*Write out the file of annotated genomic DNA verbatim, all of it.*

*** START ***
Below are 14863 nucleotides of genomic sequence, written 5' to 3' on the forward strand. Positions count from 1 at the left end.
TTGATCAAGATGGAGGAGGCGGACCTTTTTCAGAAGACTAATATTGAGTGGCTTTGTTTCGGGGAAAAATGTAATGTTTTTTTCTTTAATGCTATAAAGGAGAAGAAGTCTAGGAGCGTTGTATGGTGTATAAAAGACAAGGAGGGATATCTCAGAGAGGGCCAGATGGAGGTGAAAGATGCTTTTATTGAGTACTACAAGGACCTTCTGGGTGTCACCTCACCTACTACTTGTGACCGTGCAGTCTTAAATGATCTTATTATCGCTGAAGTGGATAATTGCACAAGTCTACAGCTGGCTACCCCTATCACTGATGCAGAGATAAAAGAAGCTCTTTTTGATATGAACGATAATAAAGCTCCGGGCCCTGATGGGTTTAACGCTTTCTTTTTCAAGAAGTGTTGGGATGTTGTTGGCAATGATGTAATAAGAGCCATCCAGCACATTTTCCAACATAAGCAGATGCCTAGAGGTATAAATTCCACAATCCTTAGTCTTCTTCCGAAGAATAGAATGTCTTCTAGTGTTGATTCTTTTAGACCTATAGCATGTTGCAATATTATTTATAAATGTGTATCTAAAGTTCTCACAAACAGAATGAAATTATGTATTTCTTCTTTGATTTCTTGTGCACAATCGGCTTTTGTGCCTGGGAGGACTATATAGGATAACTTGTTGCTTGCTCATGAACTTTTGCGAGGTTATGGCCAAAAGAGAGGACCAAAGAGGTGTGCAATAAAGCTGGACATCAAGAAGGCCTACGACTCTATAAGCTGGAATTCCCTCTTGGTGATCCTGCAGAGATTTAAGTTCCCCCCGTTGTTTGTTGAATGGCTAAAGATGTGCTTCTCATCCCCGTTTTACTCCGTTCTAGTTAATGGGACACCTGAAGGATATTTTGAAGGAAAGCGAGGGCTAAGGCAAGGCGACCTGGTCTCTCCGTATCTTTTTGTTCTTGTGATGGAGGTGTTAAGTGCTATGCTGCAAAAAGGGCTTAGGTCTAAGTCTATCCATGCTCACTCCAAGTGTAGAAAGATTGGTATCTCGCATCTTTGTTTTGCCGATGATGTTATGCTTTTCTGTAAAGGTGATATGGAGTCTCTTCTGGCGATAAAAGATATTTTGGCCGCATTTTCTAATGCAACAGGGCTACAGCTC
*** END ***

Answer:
Below are 14863 nucleotides of genomic sequence, written 5' to 3' on the forward strand. Positions count from 1 at the left end.
TTGATCAAGATGGAGGAGGCGGACCTTTTTCAGAAGACTAATATTGAGTGGCTTTGTTTCGGGGAAAAATGTAATGTTTTTTTCTTTAATGCTATAAAGGAGAAGAAGTCTAGGAGCGTTGTATGGTGTATAAAAGACAAGGAGGGATATCTCAGAGAGGGCCAGATGGAGGTGAAAGATGCTTTTATTGAGTACTACAAGGACCTTCTGGGTGTCACCTCACCTACTACTTGTGACCGTGCAGTCTTAAATGATCTTATTATCGCTGAAGTGGATAATTGCACAAGTCTACAGCTGGCTACCCCTATCACTGATGCAGAGATAAAAGAAGCTCTTTTTGATATGAACGATAATAAAGCTCCGGGCCCTGATGGGTTTAACGCTTTCTTTTTCAAGAAGTGTTGGGATGTTGTTGGCAATGATGTAATAAGAGCCATCCAGCACATTTTCCAACATAAGCAGATGCCTAGAGGTATAAATTCCACAATCCTTAGTCTTCTTCCGAAGAATAGAATGTCTTCTAGTGTTGATTCTTTTAGACCTATAGCATGTTGCAATATTATTTATAAATGTGTATCTAAAGTTCTCACAAACAGAATGAAATTATGTATTTCTTCTTTGATTTCTTGTGCACAATCGGCTTTTGTGCCTGGGAGGACTATATAGGATAACTTGTTGCTTGCTCATGAACTTTTGCGAGGTTATGGCCAAAAGAGAGGACCAAAGAGGTGTGCAATAAAGCTGGACATCAAGAAGGCCTACGACTCTATAAGCTGGAATTCCCTCTTGGTGATCCTGCAGAGATTTAAGTTCCCCCCGTTGTTTGTTGAATGGCTAAAGATGTGCTTCTCATCCCCGTTTTACTCCGTTCTAGTTAATGGGACACCTGAAGGATATTTTGAAGGAAAGCGAGGGCTAAGGCAAGGCGACCTGGTCTCTCCGTATCTTTTTGTTCTTGTGATGGAGGTGTTAAGTGCTATGCTGCAAAAAGGGCTTAGGTCTAAGTCTATCCATGCTCACTCCAAGTGTAGAAAGATTGGTATCTCGCATCTTTGTTTTGCCGATGATGTTATGCTTTTCTGTAAAGGTGATATGGAGTCTCTTCTGGCGATAAAAGATATTTTGGCCGCATTTTCTAATGCAACAGGGCTACAGCTC